- - Monday, September 10, 2012

Today marks the 11th anniversary of the terrorist attacks on our nation. Sept. 11, 2001, certainly was one of the darkest days in our country’s history, when 2,977 people from 90 countries were murdered at the World Trade Center, the Pentagon and Shanksville, Pa. I will never forget the horror of that morning as I lost my son, Christopher, and 66 other employees of Keefe, Bruyette & Woods, where I was president and co-CEO. Although notably less media attention has been focused on the events of Sept. 11 this year than last year, to those of us who lost loved ones that day, this anniversary is no less significant. We will never forget those we lost, and we need to remind those who were not as directly impacted that our country cannot be casual about the threats that exist to our freedom.

Keefe, Bruyette & Woods lost 67 of its 224 employees that day, including Chairman and Co-CEO Joseph Berry and five of its nine directors. Our surviving employees resolved to rebuild the firm despite our huge financial, physical and emotional losses. I think what we achieved in the weeks, months and years following is a testament to the resilience of the human spirit. Not only did we rebuild our U.S. franchise, but we expanded into Europe in 2004 and Asia in 2009. We also took the firm public in November 2006. I think that in many ways, our firm’s restoration mirrors that of New York City. The leadership that was provided by Mayors Rudolph W. Giuliani and Michael R. Bloomberg, Gov. George Pataki and President George W. Bush in the weeks and months following the attacks of Sept. 11 was critical in enabling New York to recover and rebuild. I think we need to remember how we all came together in those days and put aside whatever differences we might have had. Many of our politicians would be well-served to work together and gain strength from each other to help our country move forward in these uncertain times. The same could be said globally, as we seem to be suffering from a real lack of political leadership around the world.

The National September 11 Memorial, which opened a year ago, and the accompanying museum will be what the Statue of Liberty and Pearl Harbor were for past generations. They are symbols of the hope individuals have to make the world a better place. The memorial already has attracted millions of visitors in its first year, and I have no doubt that it has helped many people recover from the emotional scars that were inflicted 11 years ago. Mr. Bloomberg and Joe Daniels, president of the memorial and museum, deserve enormous credit for making this memorial a reality. I am especially proud that serving on the board of the September 11 Memorial are KBW Chairman Andrew M. Senchak; Paula Grant Berry, widow of KBW Director of Research David Berry; and Thomas Johnson, who lost his son Scott, a KBW employee.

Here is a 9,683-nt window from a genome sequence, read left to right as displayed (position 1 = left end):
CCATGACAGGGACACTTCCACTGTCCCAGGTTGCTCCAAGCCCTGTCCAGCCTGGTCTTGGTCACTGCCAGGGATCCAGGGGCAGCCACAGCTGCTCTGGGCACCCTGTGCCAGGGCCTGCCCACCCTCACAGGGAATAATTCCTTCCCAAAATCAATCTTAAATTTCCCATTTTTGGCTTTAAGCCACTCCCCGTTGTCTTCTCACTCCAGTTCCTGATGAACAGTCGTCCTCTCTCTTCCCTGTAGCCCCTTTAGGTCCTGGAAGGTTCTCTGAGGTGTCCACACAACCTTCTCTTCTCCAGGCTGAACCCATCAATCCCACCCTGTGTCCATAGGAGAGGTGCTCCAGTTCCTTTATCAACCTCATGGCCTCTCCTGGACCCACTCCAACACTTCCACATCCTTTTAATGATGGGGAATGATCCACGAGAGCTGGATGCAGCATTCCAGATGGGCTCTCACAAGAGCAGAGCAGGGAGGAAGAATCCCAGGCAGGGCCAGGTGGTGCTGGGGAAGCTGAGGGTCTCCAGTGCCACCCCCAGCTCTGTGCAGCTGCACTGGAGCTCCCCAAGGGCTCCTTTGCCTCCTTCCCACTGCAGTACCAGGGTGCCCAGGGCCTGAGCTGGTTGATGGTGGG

I am proud to be an American, and I feel extremely fortunate that my 93-year-old mother decided to come to the United States from Ireland 72 years ago. The opportunities that were afforded me as a first-generation American who was raised in the Bronx and has lived all of my 63 years in the New York area are a great example why America has been referred to as “the land of opportunity.” I sincerely hope we can continue to say that in the years ahead.

Our current politicians and those elected in November need to understand that if they don’t begin working together to resolve this country’s fiscal and financial challenges, their inaction will be their legacy. That simply would not be in America’s best interests and not what the rest of the world needs.

While one could go on about the challenges the United States faces, today, Sept. 11, 2012, is really a day about remembrance. The Irish have a proverb that says, “Death leaves a heartache no one can heal, love leaves a memory no one can steal.” That is how I feel about my son Chris and his loss.

God bless America.

John G. Duffy is vice chairman of KBW Inc.

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